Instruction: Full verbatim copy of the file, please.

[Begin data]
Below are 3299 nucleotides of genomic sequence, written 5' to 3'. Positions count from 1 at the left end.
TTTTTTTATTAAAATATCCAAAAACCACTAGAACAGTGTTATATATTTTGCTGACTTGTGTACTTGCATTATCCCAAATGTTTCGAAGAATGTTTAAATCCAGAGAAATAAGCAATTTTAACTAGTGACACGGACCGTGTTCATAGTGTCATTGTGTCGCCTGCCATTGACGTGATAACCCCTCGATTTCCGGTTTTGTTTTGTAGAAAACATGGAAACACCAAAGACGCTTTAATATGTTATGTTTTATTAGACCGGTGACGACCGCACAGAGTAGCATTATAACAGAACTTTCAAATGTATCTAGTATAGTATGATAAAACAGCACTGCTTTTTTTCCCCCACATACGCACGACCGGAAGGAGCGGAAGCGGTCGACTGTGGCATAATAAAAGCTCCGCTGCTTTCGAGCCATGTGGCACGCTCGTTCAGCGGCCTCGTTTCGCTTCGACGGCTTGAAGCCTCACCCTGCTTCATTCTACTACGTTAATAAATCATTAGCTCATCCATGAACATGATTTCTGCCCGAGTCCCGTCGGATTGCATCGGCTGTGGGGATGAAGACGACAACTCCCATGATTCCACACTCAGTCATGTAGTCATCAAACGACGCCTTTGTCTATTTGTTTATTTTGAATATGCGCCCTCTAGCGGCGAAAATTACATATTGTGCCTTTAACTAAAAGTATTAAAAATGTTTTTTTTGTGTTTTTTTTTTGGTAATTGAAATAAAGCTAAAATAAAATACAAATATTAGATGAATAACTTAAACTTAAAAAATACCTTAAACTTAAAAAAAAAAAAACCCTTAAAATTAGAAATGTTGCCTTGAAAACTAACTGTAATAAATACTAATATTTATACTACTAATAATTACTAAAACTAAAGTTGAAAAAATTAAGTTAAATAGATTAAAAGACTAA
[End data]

Below are 3299 nucleotides of genomic sequence, written 5' to 3'. Positions count from 1 at the left end.
TTTTTTTATTAAAATATCCAAAAACCACTAGAACAGTGTTATATATTTTGCTGACTTGTGTACTTGCATTATCCCAAATGTTTCGAAGAATGTTTAAATCCAGAGAAATAAGCAATTTTAACTAGTGACACGGACCGTGTTCATAGTGTCATTGTGTCGCCTGCCATTGACGTGATAACCCCTCGATTTCCGGTTTTGTTTTGTAGAAAACATGGAAACACCAAAGACGCTTTAATATGTTATGTTTTATTAGACCGGTGACGACCGCACAGAGTAGCATTATAACAGAACTTTCAAATGTATCTAGTATAGTATGATAAAACAGCACTGCTTTTTTTCCCCCACATACGCACGACCGGAAGGAGCGGAAGCGGTCGACTGTGGCATAATAAAAGCTCCGCTGCTTTCGAGCCATGTGGCACGCTCGTTCAGCGGCCTCGTTTCGCTTCGACGGCTTGAAGCCTCACCCTGCTTCATTCTACTACGTTAATAAATCATTAGCTCATCCATGAACATGATTTCTGCCCGAGTCCCGTCGGATTGCATCGGCTGTGGGGATGAAGACGACAACTCCCATGATTCCACACTCAGTCATGTAGTCATCAAACGACGCCTTTGTCTATTTGTTTATTTTGAATATGCGCCCTCTAGCGGCGAAAATTACATATTGTGCCTTTAACTAAAAGTATTAAAAATGTTTTTTTTGTGTTTTTTTTTTGGTAATTGAAATAAAGCTAAAATAAAATACAAATATTAGATGAATAACTTAAACTTAAAAAATACCTTAAACTTAAAAAAAAAAAAACCCTTAAAATTAGAAATGTTGCCTTGAAAACTAACTGTAATAAATACTAATATTTATACTACTAATAATTACTAAAACTAAAGTTGAAAAAATTAAGTTAAATAGATTAAAAGACTAA